Keeping Addiction Recovery Above Water


Of course, the main focus is getting people to safe locations and providing food and water. Even though the death toll up till now has been relatively low, there are millions of Americans who have experienced trauma. It goes without saying that a significant number of said people are working programs of addiction recovery. Some of which suddenly find themselves without home, and displaced from their support network. With cities completely under water, you can probably imagine that getting to a meeting for support is, in several cases, out of the question. What’s more, the Federal Communications Commission (FCC) stated that in Texas/Louisiana the storm and flood has disabled:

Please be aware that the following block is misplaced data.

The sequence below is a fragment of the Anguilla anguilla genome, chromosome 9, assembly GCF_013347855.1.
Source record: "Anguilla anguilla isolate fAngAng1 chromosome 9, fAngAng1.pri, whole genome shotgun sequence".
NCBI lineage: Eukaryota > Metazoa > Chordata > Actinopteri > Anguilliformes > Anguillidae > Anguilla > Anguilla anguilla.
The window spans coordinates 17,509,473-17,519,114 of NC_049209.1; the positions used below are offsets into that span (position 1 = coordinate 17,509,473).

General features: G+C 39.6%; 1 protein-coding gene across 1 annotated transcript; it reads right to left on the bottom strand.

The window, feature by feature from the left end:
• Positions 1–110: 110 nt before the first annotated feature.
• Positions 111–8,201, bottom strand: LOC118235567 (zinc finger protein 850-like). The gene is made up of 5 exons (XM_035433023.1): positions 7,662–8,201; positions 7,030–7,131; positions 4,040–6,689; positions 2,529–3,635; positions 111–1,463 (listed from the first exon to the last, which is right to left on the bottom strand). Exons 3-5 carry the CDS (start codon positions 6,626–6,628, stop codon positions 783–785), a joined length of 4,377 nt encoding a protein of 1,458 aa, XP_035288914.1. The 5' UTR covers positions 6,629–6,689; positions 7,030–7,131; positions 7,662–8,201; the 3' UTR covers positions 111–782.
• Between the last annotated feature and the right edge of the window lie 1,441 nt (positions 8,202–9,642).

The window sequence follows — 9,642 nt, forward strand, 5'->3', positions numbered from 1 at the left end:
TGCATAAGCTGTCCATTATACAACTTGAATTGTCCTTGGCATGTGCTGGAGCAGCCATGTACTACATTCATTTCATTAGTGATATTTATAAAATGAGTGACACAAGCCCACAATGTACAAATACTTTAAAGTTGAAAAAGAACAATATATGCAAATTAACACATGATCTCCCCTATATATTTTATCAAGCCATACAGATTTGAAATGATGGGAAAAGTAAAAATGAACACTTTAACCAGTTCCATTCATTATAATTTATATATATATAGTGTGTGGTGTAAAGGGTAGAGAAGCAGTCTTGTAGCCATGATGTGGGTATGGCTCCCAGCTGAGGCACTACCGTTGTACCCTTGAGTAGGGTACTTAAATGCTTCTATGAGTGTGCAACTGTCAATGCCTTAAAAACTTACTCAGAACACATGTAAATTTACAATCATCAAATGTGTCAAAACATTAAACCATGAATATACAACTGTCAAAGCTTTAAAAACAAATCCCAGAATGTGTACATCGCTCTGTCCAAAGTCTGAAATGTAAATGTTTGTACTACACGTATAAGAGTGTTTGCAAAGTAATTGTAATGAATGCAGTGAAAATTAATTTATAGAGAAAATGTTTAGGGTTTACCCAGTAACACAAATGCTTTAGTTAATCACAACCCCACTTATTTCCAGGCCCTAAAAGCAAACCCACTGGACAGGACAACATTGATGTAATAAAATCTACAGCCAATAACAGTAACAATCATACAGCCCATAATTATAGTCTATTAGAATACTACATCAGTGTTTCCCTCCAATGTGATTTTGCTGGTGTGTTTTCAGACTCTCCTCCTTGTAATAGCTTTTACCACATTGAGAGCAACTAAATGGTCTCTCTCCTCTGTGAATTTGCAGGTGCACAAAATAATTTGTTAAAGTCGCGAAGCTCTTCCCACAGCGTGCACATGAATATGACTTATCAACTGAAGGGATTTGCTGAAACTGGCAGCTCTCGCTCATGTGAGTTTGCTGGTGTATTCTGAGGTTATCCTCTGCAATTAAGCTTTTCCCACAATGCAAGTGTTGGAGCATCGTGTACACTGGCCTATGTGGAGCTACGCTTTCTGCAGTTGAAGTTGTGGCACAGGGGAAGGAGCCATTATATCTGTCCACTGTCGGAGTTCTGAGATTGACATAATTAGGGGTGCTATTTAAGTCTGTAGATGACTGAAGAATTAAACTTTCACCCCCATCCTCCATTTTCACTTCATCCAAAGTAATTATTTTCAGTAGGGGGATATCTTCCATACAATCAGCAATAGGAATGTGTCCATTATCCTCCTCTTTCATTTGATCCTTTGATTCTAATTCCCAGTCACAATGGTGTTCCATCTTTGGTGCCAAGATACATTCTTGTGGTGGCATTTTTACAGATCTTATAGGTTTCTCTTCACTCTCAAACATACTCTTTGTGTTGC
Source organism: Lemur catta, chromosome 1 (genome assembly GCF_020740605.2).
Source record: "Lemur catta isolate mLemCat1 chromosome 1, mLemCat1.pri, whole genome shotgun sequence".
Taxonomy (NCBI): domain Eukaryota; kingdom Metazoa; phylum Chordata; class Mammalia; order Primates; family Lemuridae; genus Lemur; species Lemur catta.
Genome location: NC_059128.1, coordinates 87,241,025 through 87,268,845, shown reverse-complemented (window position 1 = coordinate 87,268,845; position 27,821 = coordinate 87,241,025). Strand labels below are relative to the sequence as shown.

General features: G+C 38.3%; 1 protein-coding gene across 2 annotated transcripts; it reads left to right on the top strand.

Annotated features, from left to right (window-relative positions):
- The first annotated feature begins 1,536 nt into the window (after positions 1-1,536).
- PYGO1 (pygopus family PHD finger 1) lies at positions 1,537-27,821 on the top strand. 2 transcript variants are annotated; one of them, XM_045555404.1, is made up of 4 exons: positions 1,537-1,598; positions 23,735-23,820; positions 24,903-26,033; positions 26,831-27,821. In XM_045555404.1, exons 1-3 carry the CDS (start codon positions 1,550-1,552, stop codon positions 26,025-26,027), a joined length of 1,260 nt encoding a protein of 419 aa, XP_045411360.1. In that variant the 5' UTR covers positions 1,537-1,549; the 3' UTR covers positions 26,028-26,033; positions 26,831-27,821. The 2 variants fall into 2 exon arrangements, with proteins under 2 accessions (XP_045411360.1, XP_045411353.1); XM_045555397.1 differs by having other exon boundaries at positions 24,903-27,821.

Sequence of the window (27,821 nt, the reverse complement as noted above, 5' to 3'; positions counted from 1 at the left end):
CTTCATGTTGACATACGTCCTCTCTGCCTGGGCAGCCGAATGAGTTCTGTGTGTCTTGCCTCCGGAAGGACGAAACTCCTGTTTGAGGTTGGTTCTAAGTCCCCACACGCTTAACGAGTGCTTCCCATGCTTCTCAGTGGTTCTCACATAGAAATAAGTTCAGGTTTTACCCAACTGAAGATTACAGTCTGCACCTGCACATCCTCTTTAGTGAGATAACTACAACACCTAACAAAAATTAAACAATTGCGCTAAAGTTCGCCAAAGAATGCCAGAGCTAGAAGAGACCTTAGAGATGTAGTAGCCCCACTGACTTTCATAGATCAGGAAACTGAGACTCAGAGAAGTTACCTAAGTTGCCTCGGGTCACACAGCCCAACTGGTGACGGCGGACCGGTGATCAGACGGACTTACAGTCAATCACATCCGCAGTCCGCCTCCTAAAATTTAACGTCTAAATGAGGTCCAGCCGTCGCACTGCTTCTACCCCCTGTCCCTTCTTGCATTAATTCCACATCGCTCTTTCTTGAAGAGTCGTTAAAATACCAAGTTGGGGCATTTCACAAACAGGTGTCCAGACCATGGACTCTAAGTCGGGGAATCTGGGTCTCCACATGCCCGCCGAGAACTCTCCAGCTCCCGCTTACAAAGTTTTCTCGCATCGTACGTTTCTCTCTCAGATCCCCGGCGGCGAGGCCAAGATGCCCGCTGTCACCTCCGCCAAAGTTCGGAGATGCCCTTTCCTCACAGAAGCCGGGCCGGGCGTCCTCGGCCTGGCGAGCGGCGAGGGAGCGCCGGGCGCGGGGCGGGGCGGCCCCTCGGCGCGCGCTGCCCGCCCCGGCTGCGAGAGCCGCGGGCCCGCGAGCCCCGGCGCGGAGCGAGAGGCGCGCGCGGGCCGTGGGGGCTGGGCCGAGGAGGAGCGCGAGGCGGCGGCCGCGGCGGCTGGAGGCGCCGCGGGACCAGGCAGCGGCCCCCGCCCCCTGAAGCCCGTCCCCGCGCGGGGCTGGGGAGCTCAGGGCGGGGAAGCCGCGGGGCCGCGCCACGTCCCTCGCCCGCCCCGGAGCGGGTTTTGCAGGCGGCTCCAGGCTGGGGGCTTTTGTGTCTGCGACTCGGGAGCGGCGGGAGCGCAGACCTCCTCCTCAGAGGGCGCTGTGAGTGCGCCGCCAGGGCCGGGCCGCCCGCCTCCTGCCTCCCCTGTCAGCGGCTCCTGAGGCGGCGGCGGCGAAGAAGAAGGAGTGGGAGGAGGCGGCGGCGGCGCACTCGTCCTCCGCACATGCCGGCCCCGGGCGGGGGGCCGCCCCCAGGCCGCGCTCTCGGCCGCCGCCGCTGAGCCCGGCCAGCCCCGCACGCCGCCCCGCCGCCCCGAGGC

• Service at 16 centers that process 911-emergency calls.
  • Cable, internet or telephone to over 180,000 homes.
  • 364 cellular towers
With 12 Step meeting places underwater and phone services disabled, contacting recovery support isn’t possible for an untold number of people. It is fair to say that it can’t get much more stressful than this for anyone working a program. At times like this, keeping in constant contact with one’s higher power is of the utmost importance. And, hopefully you had time to grab your “Big Book” before evacuating the area.

Natural disasters may be the best example of how little control we have over the course of life. Which may be an eye-opening teachable moment for your own recovery. And just how important it is to give life's trials to your higher power. Even if your find yourself displaced from your recovery support network, you can always have a dialogue with that which is Greater than you. You may also be among large groups of people faced with the same problems, some of which might be in the program as well. The old distress signal, “Any friends of Bill W, please report to…,” may prove useful.